Trident II D5 is a submarine-launched ballistic missile system that constitutes the UK's nuclear deterrent.
Developed and manufactured by Lockheed Martin in the United States, Trident entered service with the Royal Navy in 1994, 14 years after it was selected as the replacement for the submarine-launched Polaris missile.
KEY TRIDENT FACTS
Length: 44ft (13m)
Weight: 130,000lb (58,500kg)
Diameter: 83 inches (2.1m)
Range: 7,500 miles (12,000km)
Power plant: Three stage solid propellant rocket
Cost: £16.8m ($29.1m) per missile
Each Trident missile has a range of up to 7,500 miles (12,000km) and is accurate to within a few feet. Their destructive power is estimated as the equivalent of eight Hiroshimas.
The UK deploys 16 Trident missiles on each of its four Vanguard-class submarines, of which one is on patrol at all times. The fleet is based at Faslane in Scotland.
A further 70 missiles can be accessed from a communal pool at the Strategic Weapons facility in Georgia in the United States, where the missiles are also periodically serviced.
Each Trident missile is designed to carry up to 12 nuclear warheads, but the Royal Navy's are armed with three after the 1998 Strategic Defence Review imposed a limit of 48 per submarine.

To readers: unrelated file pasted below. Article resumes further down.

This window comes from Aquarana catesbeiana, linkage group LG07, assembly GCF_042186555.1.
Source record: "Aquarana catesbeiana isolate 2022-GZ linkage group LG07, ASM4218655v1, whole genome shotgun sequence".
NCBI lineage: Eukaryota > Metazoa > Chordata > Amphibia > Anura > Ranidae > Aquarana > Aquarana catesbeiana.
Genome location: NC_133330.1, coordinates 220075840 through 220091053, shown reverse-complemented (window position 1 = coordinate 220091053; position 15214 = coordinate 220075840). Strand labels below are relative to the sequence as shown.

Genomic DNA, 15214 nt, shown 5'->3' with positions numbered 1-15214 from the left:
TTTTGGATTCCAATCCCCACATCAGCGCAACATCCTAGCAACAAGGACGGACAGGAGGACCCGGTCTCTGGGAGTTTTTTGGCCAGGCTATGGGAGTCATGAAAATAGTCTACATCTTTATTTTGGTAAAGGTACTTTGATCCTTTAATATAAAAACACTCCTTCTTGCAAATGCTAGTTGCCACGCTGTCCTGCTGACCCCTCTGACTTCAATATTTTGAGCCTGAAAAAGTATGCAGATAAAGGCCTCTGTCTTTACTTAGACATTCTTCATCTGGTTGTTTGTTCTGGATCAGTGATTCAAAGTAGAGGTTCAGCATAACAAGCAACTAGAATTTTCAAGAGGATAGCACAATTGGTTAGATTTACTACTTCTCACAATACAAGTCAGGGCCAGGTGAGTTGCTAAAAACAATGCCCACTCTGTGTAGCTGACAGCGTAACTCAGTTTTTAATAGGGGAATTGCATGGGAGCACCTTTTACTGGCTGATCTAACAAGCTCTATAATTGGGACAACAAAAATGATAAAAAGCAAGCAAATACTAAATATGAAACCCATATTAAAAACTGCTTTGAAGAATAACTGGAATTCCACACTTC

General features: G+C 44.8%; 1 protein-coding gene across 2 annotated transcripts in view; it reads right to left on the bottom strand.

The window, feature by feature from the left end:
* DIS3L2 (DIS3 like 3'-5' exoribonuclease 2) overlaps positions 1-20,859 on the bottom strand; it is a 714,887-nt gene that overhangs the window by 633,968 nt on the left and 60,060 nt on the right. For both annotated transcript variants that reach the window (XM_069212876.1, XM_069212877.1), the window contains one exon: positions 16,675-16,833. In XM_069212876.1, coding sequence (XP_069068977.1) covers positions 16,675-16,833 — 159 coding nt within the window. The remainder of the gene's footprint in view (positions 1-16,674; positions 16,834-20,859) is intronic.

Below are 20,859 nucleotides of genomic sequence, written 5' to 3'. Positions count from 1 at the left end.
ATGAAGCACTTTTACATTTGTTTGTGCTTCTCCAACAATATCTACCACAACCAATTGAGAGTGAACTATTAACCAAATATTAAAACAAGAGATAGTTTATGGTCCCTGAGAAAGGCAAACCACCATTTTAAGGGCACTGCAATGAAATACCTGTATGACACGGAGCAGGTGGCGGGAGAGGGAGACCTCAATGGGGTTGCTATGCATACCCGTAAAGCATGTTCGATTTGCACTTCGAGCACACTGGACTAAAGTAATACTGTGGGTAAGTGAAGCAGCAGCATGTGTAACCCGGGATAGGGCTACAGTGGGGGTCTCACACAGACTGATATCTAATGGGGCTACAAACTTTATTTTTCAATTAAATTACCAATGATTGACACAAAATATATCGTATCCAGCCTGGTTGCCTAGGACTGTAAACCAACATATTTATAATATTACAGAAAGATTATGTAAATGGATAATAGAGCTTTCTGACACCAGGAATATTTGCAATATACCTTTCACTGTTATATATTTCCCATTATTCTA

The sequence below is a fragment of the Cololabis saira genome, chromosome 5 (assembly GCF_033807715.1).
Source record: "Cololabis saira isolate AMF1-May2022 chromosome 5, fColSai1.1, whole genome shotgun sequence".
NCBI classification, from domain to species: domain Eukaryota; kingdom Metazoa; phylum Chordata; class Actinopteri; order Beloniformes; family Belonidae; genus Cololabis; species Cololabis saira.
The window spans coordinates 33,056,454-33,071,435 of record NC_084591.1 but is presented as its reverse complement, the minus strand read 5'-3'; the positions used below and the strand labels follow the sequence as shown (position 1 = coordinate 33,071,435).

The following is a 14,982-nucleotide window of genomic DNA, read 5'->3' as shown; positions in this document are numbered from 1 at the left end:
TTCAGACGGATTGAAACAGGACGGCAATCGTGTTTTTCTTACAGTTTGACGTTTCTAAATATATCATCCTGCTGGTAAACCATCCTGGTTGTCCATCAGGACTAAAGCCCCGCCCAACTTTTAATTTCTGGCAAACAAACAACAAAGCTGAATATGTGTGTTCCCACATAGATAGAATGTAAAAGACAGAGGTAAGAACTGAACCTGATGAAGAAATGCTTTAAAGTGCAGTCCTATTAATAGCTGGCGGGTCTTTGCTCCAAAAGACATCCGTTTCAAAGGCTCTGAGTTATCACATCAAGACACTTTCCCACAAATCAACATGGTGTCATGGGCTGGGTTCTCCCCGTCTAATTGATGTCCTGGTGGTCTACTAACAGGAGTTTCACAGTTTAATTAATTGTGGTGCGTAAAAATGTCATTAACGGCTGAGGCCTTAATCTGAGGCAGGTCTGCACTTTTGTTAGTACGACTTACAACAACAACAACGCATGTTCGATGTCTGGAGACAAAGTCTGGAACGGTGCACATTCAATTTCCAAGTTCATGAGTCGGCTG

All the UK's warheads are built at the Atomic Weapons Establishment in Aldermaston, Berkshire.
During a Vanguard patrol, the missile payload is carried upright in launch tubes behind the submarine fin, or conning tower.
At launch, the pressure of expanding gas in the tube forces the missile out and to the ocean surface where, once it is far enough from the submarine, the solid fuel in the first of three stage motors ignites.
At the same time, an aerospike designed to reduce drag by around 50% extends from the tip of the missile.
Once the missile reaches space, its stellar sighting guidance system takes a reading from the stars to work out the missile's position and make any adjustments necessary to the pre-programmed route to its target area.
A second - or boost stage - rocket then fires, followed by the third stage. Within approximately two minutes from launch the missile is travelling at over 20,000ft (6,100 metres) a second.
Once in position over its targets, the missile's third motor separates from the forward section containing the warheads.
The guidance system takes another star reading to confirm its position.
Small thruster rockets then manoeuvre the forward section so each warhead can be individually released in the right place to freefall to its target, where they detonate according to one of a number of pre-set fuse options.
In the UK, the authority for a real (rather than test) Trident launch would have to come from the prime minister via a secure communications network.
Trident has a 30-year lifespan that is due to end in 2024. The UK will need to take a decision soon on whether to extend Trident's lifespan or replace it with an alternative system.